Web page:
Tommy Kha (b. 1988, Memphis, Tennessee) lives in Brooklyn, and works between New York City and Memphis. His work has also been published in Vice Magazine, Musée Magazine, It’s Nice That, Modern Painters, Humble Arts, Slate, the Huffington Post, BUTT Magazine, Hyperallergic, Buzzfeed, and Miranda July’s “We Think Alone” and exhibited at LMAK Gallery, Deli Gallery, Foley Gallery, Ryerson Artspace, Georgia Scherman Projects, Aperture, Signal Gallery, ALLGOLD at MoMA PS1 Printshop, Johalla Projects, Yongkang Lu Art, and Kunstverein Wolfsburg. He was an En Foco Photography Fellowship recipient, and formerly artist-in-residence through the Center for Photography at Woodstock, Light Work, and Fountainhead. Through Aint-Bad, Kha published his first monograph, A Real Imitation. He appeared in Laurie Simmons’ narrative feature, My Art. Most recently, he appeared on the cover of Vice Magazine’s Photography Issue. He received his Photography MFA from Yale University.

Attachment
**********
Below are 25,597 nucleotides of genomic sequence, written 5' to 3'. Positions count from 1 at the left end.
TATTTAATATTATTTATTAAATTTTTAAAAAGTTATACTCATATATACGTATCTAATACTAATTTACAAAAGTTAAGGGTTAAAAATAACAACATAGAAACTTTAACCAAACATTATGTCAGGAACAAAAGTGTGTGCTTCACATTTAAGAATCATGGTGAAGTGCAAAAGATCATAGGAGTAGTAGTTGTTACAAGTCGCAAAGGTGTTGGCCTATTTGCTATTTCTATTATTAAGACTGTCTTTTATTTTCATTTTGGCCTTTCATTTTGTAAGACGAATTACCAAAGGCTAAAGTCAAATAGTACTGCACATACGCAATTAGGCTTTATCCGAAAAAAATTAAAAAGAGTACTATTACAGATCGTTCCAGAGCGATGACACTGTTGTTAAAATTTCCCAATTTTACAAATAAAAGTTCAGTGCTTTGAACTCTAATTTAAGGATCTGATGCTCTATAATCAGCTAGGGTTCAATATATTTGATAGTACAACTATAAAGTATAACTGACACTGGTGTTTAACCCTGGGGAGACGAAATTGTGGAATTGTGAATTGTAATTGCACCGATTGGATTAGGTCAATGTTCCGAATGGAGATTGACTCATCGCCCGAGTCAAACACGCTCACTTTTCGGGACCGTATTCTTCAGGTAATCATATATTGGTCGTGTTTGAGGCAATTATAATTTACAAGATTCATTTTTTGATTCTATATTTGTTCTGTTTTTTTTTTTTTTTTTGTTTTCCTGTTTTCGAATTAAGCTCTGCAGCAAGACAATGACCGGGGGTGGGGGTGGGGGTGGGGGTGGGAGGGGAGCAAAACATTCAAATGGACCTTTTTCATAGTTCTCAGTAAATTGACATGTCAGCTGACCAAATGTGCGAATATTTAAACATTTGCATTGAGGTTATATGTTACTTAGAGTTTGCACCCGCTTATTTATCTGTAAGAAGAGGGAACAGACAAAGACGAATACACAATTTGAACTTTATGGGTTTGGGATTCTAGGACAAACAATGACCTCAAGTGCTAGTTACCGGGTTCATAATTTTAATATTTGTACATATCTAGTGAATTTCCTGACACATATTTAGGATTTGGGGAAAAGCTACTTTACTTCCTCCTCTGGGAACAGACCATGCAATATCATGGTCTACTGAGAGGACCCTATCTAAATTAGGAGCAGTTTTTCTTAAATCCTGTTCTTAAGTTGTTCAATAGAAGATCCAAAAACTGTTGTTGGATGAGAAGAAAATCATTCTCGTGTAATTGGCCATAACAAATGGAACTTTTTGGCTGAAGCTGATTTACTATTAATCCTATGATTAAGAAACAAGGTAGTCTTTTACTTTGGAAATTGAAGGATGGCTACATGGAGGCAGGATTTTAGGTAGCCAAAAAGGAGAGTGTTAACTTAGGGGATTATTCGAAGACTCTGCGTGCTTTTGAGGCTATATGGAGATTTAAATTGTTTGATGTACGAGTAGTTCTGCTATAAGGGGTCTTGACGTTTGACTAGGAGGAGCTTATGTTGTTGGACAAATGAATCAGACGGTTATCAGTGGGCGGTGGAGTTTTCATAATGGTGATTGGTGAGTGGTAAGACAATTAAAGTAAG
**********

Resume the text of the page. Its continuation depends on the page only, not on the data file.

Through the framework of the self-portrait, I constantly navigate between self and otherness in my photography. Themes of likeness and representation are at the forefront of my picture making. I shift between comedy and tragedy, familiarity and foreignness, performer and camera operator.
Most recently, I use my body—specifically photographic prints of myself—to alter the way I look photographed, reflecting the divide between the self and the photographed self—the Shadow.
I’m Only Here to Leave is comprised in iterations. These cutouts of my body and masks of my face come from photographs I’ve made of myself, effectively, these photographs can be seen as “pictures of pictures.” Through the camera, they transform into seemingly minimal collage, or a bad Photoshop job. The images almost always point out how out-of-place my photographed body is, echoing everyday experiences. Specifically with the mask, I place my face on queer, Asian, and Southern bodies—or simply, bodies I desire to have, I try to make myself more queer, more Asian, more Southern.
In short, my work is about the self in self-portrait, the portrait in self-portrait, and the hyphen in self-portrait.